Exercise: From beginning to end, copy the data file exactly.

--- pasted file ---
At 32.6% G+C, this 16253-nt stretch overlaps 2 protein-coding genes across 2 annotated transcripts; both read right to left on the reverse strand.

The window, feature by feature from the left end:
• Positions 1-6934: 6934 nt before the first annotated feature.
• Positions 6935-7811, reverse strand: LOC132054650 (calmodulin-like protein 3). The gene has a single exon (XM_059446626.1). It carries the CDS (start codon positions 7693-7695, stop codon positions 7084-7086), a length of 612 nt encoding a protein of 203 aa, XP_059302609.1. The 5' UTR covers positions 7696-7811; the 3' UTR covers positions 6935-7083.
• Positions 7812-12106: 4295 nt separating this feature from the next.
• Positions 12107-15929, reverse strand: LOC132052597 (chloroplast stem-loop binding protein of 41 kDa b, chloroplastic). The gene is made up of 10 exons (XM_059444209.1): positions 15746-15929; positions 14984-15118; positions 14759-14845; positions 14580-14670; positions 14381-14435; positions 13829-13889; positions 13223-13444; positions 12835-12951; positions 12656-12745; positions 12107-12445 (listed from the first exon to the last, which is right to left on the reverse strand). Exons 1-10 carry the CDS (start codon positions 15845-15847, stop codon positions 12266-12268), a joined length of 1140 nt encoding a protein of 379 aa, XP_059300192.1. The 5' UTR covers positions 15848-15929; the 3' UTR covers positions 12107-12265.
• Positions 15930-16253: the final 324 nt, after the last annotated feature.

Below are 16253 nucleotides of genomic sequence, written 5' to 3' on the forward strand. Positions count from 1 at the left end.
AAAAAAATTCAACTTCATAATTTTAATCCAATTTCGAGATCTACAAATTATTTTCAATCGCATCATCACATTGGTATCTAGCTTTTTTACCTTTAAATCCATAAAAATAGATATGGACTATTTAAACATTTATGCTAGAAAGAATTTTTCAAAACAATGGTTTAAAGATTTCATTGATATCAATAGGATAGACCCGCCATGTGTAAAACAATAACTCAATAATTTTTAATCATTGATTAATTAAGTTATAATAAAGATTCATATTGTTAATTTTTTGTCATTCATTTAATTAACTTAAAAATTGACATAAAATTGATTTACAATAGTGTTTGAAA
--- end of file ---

At 32.6% G+C, this 16253-nt stretch overlaps 2 protein-coding genes across 2 annotated transcripts; both read right to left on the reverse strand.

The window, feature by feature from the left end:
• Positions 1-6934: 6934 nt before the first annotated feature.
• Positions 6935-7811, reverse strand: LOC132054650 (calmodulin-like protein 3). The gene has a single exon (XM_059446626.1). It carries the CDS (start codon positions 7693-7695, stop codon positions 7084-7086), a length of 612 nt encoding a protein of 203 aa, XP_059302609.1. The 5' UTR covers positions 7696-7811; the 3' UTR covers positions 6935-7083.
• Positions 7812-12106: 4295 nt separating this feature from the next.
• Positions 12107-15929, reverse strand: LOC132052597 (chloroplast stem-loop binding protein of 41 kDa b, chloroplastic). The gene is made up of 10 exons (XM_059444209.1): positions 15746-15929; positions 14984-15118; positions 14759-14845; positions 14580-14670; positions 14381-14435; positions 13829-13889; positions 13223-13444; positions 12835-12951; positions 12656-12745; positions 12107-12445 (listed from the first exon to the last, which is right to left on the reverse strand). Exons 1-10 carry the CDS (start codon positions 15845-15847, stop codon positions 12266-12268), a joined length of 1140 nt encoding a protein of 379 aa, XP_059300192.1. The 5' UTR covers positions 15848-15929; the 3' UTR covers positions 12107-12265.
• Positions 15930-16253: the final 324 nt, after the last annotated feature.

Below are 16253 nucleotides of genomic sequence, written 5' to 3' on the forward strand. Positions count from 1 at the left end.
AAAAAAATTCAACTTCATAATTTTAATCCAATTTCGAGATCTACAAATTATTTTCAATCGCATCATCACATTGGTATCTAGCTTTTTTACCTTTAAATCCATAAAAATAGATATGGACTATTTAAACATTTATGCTAGAAAGAATTTTTCAAAACAATGGTTTAAAGATTTCATTGATATCAATAGGATAGACCCGCCATGTGTAAAACAATAACTCAATAATTTTTAATCATTGATTAATTAAGTTATAATAAAGATTCATATTGTTAATTTTTTGTCATTCATTTAATTAACTTAAAAATTGACATAAAATTGATTTACAATAGTGTTTGAAA